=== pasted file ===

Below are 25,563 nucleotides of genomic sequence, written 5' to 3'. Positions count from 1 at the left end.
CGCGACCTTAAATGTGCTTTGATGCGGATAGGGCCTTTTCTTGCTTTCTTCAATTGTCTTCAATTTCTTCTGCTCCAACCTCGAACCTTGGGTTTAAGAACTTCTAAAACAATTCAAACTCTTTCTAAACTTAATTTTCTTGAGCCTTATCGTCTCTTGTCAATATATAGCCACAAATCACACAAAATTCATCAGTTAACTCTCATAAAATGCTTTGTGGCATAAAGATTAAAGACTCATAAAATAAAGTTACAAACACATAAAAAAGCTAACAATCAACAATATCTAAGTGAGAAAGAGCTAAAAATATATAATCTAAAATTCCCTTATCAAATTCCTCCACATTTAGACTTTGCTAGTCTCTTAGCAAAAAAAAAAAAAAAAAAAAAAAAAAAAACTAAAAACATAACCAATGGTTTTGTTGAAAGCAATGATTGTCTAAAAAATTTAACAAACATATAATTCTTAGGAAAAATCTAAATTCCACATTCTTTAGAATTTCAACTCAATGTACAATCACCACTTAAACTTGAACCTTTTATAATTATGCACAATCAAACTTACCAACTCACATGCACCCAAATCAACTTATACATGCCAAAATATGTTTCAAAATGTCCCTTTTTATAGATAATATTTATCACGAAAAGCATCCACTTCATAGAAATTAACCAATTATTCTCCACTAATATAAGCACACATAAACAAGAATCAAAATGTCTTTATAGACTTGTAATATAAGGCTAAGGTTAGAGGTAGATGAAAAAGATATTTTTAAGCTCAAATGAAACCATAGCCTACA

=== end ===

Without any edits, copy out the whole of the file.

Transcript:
Below are 25,563 nucleotides of genomic sequence, written 5' to 3'. Positions count from 1 at the left end.
CGCGACCTTAAATGTGCTTTGATGCGGATAGGGCCTTTTCTTGCTTTCTTCAATTGTCTTCAATTTCTTCTGCTCCAACCTCGAACCTTGGGTTTAAGAACTTCTAAAACAATTCAAACTCTTTCTAAACTTAATTTTCTTGAGCCTTATCGTCTCTTGTCAATATATAGCCACAAATCACACAAAATTCATCAGTTAACTCTCATAAAATGCTTTGTGGCATAAAGATTAAAGACTCATAAAATAAAGTTACAAACACATAAAAAAGCTAACAATCAACAATATCTAAGTGAGAAAGAGCTAAAAATATATAATCTAAAATTCCCTTATCAAATTCCTCCACATTTAGACTTTGCTAGTCTCTTAGCAAAAAAAAAAAAAAAAAAAAAAAAAAAAACTAAAAACATAACCAATGGTTTTGTTGAAAGCAATGATTGTCTAAAAAATTTAACAAACATATAATTCTTAGGAAAAATCTAAATTCCACATTCTTTAGAATTTCAACTCAATGTACAATCACCACTTAAACTTGAACCTTTTATAATTATGCACAATCAAACTTACCAACTCACATGCACCCAAATCAACTTATACATGCCAAAATATGTTTCAAAATGTCCCTTTTTATAGATAATATTTATCACGAAAAGCATCCACTTCATAGAAATTAACCAATTATTCTCCACTAATATAAGCACACATAAACAAGAATCAAAATGTCTTTATAGACTTGTAATATAAGGCTAAGGTTAGAGGTAGATGAAAAAGATATTTTTAAGCTCAAATGAAACCATAGCCTACA